My point is not to show distrust for teachers. At times, they need to close the door and have private conversations with students that should not be shared with anyone, including other faculty members and the parents of the student.
The onnus is on the teach to keep the conversation and actions professional at all times. Once this is broken, it really doesn't matter where the communication takes place.
There should be strict rules about what the teacher can state publicly concerning students and the inner workings of the school, but that is another topic.
Sep 9 Posted 3 years ago
My intial response would first be no, not without a more overt marketing effort to highlight the seperation of the concept of "Friending". This gives the wrong conotation to school administrators, parents and students. If there were a more overt using of a phrase like "Student Of" or "Teacher Of" a la "Friend" couple with the restrictions of not seeing the "Friend" wall but rather the "Teacher" wall I believe this could work very well. It's a matter of establishing, dare I say it, building more "types" of walls to discern a relationship between friends and those of children. This way school administrators could openly and actively monitor those "Teacher" type walls and feel comfortable promoting those Teacher walls as they relate to the school and/or courses.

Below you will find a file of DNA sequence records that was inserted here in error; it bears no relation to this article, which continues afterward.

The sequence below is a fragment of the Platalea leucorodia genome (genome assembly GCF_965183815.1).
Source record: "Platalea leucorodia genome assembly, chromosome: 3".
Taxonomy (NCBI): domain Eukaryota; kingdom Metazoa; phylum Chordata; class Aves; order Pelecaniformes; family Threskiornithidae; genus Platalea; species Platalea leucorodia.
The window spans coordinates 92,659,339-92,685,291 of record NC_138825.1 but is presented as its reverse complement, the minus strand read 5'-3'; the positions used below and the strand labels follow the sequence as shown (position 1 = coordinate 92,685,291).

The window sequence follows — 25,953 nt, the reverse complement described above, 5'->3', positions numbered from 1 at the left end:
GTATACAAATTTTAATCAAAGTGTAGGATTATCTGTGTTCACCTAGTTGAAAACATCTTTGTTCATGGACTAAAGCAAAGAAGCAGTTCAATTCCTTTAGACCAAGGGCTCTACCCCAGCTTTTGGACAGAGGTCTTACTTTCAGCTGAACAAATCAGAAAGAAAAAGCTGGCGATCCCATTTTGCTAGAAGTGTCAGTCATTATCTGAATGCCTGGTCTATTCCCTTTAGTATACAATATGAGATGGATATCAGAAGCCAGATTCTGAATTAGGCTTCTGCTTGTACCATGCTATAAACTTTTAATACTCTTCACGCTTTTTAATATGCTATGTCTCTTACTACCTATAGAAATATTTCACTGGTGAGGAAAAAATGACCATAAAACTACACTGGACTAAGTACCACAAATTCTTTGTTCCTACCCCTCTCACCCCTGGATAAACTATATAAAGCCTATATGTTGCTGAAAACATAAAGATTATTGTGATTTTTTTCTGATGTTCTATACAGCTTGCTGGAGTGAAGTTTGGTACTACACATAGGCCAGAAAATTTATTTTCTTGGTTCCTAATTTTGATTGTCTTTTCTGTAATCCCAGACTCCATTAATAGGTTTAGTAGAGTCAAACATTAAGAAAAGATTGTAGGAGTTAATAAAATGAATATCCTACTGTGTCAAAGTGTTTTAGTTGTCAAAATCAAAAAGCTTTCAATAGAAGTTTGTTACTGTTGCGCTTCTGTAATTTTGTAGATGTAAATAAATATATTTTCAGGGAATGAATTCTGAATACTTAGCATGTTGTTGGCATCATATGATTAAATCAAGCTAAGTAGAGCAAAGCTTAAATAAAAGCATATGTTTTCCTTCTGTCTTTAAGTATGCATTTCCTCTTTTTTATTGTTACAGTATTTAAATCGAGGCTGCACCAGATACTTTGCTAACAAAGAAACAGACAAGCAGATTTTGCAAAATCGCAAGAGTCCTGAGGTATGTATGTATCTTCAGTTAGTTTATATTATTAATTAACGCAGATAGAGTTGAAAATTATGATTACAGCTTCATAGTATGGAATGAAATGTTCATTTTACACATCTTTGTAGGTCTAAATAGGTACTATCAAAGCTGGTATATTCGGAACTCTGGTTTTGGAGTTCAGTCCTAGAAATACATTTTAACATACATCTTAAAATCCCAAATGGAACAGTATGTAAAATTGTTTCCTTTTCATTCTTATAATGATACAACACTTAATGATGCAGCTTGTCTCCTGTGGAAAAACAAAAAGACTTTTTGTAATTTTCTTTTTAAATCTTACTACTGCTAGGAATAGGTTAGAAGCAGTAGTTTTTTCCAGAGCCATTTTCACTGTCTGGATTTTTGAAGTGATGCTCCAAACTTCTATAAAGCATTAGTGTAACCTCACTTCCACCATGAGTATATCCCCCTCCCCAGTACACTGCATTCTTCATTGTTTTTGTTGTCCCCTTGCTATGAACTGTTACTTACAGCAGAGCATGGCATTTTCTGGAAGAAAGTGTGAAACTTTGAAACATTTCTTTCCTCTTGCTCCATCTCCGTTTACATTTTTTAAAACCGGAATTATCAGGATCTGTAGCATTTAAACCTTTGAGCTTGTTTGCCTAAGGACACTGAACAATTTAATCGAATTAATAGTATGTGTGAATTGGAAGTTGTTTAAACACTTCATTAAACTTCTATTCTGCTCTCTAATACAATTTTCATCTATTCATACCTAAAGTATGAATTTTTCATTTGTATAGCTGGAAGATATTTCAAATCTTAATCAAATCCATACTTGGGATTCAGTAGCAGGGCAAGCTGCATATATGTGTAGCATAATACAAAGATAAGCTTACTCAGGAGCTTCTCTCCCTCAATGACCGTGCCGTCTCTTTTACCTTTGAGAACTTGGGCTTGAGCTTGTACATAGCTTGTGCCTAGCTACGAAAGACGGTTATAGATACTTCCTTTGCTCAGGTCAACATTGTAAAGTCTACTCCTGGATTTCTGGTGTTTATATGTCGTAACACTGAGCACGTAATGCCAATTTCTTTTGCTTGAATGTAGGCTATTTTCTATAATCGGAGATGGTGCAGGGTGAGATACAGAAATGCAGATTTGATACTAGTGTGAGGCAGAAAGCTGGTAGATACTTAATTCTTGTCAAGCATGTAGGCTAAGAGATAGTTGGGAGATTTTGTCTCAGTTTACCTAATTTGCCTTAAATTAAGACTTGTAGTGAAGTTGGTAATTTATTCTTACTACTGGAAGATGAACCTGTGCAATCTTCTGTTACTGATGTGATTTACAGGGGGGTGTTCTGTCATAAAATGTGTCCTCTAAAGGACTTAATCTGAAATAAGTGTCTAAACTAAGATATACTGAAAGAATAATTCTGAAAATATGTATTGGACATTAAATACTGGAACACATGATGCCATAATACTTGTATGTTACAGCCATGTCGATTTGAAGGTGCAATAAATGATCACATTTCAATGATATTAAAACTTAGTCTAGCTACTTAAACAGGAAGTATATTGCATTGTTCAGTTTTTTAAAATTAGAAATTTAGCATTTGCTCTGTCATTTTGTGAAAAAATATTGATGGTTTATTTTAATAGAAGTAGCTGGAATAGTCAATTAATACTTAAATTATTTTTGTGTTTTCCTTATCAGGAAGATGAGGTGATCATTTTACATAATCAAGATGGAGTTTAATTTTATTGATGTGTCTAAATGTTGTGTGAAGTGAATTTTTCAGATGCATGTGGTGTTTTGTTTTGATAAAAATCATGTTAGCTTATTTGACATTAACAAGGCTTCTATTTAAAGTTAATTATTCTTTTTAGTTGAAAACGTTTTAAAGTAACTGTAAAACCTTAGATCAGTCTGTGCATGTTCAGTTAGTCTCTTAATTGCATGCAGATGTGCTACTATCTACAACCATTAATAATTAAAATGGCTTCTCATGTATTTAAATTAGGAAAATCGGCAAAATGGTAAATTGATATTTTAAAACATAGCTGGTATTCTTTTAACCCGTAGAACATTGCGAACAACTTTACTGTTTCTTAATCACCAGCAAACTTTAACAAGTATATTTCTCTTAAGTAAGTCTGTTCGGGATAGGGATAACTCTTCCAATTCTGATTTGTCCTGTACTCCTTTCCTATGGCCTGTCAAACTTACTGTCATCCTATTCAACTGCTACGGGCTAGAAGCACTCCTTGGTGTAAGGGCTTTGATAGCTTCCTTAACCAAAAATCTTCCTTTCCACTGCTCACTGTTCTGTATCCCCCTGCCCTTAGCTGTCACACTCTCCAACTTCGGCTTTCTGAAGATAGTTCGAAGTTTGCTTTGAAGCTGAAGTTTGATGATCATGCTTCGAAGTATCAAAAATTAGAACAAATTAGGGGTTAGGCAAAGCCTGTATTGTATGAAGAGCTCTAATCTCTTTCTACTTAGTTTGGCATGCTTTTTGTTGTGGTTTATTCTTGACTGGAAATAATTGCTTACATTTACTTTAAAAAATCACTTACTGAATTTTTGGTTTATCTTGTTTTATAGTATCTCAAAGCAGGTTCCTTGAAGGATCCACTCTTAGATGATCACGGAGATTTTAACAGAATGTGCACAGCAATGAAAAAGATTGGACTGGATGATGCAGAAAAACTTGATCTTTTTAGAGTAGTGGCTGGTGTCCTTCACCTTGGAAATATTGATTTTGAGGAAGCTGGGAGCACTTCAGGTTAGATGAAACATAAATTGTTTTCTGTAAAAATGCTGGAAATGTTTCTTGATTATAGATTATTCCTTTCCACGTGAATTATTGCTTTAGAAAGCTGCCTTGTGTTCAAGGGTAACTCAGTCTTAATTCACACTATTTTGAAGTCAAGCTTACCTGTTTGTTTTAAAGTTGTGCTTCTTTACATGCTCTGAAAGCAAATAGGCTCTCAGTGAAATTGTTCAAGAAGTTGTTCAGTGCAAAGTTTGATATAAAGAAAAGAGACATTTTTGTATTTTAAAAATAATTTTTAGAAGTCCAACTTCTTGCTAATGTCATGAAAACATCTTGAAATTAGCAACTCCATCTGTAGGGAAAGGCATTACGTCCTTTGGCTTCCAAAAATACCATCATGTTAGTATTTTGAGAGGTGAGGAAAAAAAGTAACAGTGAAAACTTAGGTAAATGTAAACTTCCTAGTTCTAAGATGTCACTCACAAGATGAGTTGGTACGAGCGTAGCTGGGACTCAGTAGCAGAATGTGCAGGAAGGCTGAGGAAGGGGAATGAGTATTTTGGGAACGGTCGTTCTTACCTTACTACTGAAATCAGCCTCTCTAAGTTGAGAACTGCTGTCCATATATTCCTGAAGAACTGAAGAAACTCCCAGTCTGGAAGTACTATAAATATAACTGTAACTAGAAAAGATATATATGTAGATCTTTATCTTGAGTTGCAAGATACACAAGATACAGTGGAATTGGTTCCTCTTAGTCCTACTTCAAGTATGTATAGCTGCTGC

I think I sense a killer facebook app coming along! ha!